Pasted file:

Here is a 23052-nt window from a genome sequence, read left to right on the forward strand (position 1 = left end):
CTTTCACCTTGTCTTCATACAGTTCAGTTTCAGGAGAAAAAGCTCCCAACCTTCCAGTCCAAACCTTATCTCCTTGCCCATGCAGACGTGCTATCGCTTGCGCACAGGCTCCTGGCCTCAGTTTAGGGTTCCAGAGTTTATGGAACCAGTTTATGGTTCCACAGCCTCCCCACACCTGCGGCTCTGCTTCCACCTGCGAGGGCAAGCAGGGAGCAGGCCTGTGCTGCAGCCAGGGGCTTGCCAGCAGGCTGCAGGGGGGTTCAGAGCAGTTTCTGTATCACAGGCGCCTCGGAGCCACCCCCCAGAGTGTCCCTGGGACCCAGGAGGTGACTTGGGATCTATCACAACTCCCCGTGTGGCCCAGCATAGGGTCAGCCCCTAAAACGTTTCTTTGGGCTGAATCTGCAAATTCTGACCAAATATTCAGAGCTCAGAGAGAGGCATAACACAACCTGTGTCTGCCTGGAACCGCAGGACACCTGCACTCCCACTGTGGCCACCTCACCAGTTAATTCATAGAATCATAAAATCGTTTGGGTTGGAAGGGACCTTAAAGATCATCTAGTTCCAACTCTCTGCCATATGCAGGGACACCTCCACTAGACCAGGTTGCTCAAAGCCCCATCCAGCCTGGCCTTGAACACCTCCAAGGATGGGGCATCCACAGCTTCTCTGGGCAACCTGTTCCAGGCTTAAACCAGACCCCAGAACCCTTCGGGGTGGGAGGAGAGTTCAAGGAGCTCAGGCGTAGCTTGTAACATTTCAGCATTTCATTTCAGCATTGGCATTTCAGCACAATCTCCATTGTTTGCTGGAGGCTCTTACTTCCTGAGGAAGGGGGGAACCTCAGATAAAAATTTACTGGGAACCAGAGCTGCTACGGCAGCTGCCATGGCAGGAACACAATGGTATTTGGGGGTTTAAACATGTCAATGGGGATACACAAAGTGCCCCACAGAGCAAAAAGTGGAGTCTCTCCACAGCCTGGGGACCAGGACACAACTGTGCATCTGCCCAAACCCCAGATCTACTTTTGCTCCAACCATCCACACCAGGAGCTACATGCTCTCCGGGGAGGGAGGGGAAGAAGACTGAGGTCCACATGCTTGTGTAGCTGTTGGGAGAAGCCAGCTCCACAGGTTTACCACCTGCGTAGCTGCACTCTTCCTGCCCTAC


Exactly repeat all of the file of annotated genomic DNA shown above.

Here is a 23052-nt window from a genome sequence, read left to right on the forward strand (position 1 = left end):
CTTTCACCTTGTCTTCATACAGTTCAGTTTCAGGAGAAAAAGCTCCCAACCTTCCAGTCCAAACCTTATCTCCTTGCCCATGCAGACGTGCTATCGCTTGCGCACAGGCTCCTGGCCTCAGTTTAGGGTTCCAGAGTTTATGGAACCAGTTTATGGTTCCACAGCCTCCCCACACCTGCGGCTCTGCTTCCACCTGCGAGGGCAAGCAGGGAGCAGGCCTGTGCTGCAGCCAGGGGCTTGCCAGCAGGCTGCAGGGGGGTTCAGAGCAGTTTCTGTATCACAGGCGCCTCGGAGCCACCCCCCAGAGTGTCCCTGGGACCCAGGAGGTGACTTGGGATCTATCACAACTCCCCGTGTGGCCCAGCATAGGGTCAGCCCCTAAAACGTTTCTTTGGGCTGAATCTGCAAATTCTGACCAAATATTCAGAGCTCAGAGAGAGGCATAACACAACCTGTGTCTGCCTGGAACCGCAGGACACCTGCACTCCCACTGTGGCCACCTCACCAGTTAATTCATAGAATCATAAAATCGTTTGGGTTGGAAGGGACCTTAAAGATCATCTAGTTCCAACTCTCTGCCATATGCAGGGACACCTCCACTAGACCAGGTTGCTCAAAGCCCCATCCAGCCTGGCCTTGAACACCTCCAAGGATGGGGCATCCACAGCTTCTCTGGGCAACCTGTTCCAGGCTTAAACCAGACCCCAGAACCCTTCGGGGTGGGAGGAGAGTTCAAGGAGCTCAGGCGTAGCTTGTAACATTTCAGCATTTCATTTCAGCATTGGCATTTCAGCACAATCTCCATTGTTTGCTGGAGGCTCTTACTTCCTGAGGAAGGGGGGAACCTCAGATAAAAATTTACTGGGAACCAGAGCTGCTACGGCAGCTGCCATGGCAGGAACACAATGGTATTTGGGGGTTTAAACATGTCAATGGGGATACACAAAGTGCCCCACAGAGCAAAAAGTGGAGTCTCTCCACAGCCTGGGGACCAGGACACAACTGTGCATCTGCCCAAACCCCAGATCTACTTTTGCTCCAACCATCCACACCAGGAGCTACATGCTCTCCGGGGAGGGAGGGGAAGAAGACTGAGGTCCACATGCTTGTGTAGCTGTTGGGAGAAGCCAGCTCCACAGGTTTACCACCTGCGTAGCTGCACTCTTCCTGCCCTAC